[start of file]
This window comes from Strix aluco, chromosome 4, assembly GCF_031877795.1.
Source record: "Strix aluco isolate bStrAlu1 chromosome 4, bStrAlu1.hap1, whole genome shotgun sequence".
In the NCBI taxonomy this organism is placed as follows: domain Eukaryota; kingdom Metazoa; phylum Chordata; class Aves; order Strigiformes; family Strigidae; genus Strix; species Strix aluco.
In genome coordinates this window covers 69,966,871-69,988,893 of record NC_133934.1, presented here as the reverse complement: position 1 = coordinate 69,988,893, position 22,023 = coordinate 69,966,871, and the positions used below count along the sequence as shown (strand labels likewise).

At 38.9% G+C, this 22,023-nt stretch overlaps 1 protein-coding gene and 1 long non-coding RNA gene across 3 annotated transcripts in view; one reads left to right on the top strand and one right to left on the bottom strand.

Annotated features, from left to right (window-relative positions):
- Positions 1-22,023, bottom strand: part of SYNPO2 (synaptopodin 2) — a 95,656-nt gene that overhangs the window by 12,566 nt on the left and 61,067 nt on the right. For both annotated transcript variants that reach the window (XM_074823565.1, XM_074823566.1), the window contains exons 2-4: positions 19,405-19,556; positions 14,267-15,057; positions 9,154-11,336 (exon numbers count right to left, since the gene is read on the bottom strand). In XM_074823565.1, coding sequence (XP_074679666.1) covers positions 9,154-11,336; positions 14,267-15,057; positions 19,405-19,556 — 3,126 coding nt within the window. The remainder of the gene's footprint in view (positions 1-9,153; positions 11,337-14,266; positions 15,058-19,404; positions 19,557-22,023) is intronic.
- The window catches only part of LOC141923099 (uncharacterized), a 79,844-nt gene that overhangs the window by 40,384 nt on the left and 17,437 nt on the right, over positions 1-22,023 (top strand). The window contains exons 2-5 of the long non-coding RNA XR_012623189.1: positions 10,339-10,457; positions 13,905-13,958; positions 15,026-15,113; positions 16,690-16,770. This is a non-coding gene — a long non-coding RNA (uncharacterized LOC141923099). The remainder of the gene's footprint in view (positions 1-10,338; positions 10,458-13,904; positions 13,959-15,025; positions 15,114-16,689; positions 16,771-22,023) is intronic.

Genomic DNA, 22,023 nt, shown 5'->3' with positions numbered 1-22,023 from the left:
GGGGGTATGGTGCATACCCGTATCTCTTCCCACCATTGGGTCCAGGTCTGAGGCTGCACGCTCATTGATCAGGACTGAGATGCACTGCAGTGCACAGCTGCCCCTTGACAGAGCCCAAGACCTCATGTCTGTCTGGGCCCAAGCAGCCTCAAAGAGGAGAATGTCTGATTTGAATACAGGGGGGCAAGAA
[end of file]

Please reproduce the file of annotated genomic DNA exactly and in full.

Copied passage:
This window comes from Strix aluco, chromosome 4, assembly GCF_031877795.1.
Source record: "Strix aluco isolate bStrAlu1 chromosome 4, bStrAlu1.hap1, whole genome shotgun sequence".
In the NCBI taxonomy this organism is placed as follows: domain Eukaryota; kingdom Metazoa; phylum Chordata; class Aves; order Strigiformes; family Strigidae; genus Strix; species Strix aluco.
In genome coordinates this window covers 69,966,871-69,988,893 of record NC_133934.1, presented here as the reverse complement: position 1 = coordinate 69,988,893, position 22,023 = coordinate 69,966,871, and the positions used below count along the sequence as shown (strand labels likewise).

At 38.9% G+C, this 22,023-nt stretch overlaps 1 protein-coding gene and 1 long non-coding RNA gene across 3 annotated transcripts in view; one reads left to right on the top strand and one right to left on the bottom strand.

Annotated features, from left to right (window-relative positions):
- Positions 1-22,023, bottom strand: part of SYNPO2 (synaptopodin 2) — a 95,656-nt gene that overhangs the window by 12,566 nt on the left and 61,067 nt on the right. For both annotated transcript variants that reach the window (XM_074823565.1, XM_074823566.1), the window contains exons 2-4: positions 19,405-19,556; positions 14,267-15,057; positions 9,154-11,336 (exon numbers count right to left, since the gene is read on the bottom strand). In XM_074823565.1, coding sequence (XP_074679666.1) covers positions 9,154-11,336; positions 14,267-15,057; positions 19,405-19,556 — 3,126 coding nt within the window. The remainder of the gene's footprint in view (positions 1-9,153; positions 11,337-14,266; positions 15,058-19,404; positions 19,557-22,023) is intronic.
- The window catches only part of LOC141923099 (uncharacterized), a 79,844-nt gene that overhangs the window by 40,384 nt on the left and 17,437 nt on the right, over positions 1-22,023 (top strand). The window contains exons 2-5 of the long non-coding RNA XR_012623189.1: positions 10,339-10,457; positions 13,905-13,958; positions 15,026-15,113; positions 16,690-16,770. This is a non-coding gene — a long non-coding RNA (uncharacterized LOC141923099). The remainder of the gene's footprint in view (positions 1-10,338; positions 10,458-13,904; positions 13,959-15,025; positions 15,114-16,689; positions 16,771-22,023) is intronic.

Genomic DNA, 22,023 nt, shown 5'->3' with positions numbered 1-22,023 from the left:
GGGGGTATGGTGCATACCCGTATCTCTTCCCACCATTGGGTCCAGGTCTGAGGCTGCACGCTCATTGATCAGGACTGAGATGCACTGCAGTGCACAGCTGCCCCTTGACAGAGCCCAAGACCTCATGTCTGTCTGGGCCCAAGCAGCCTCAAAGAGGAGAATGTCTGATTTGAATACAGGGGGGCAAGAA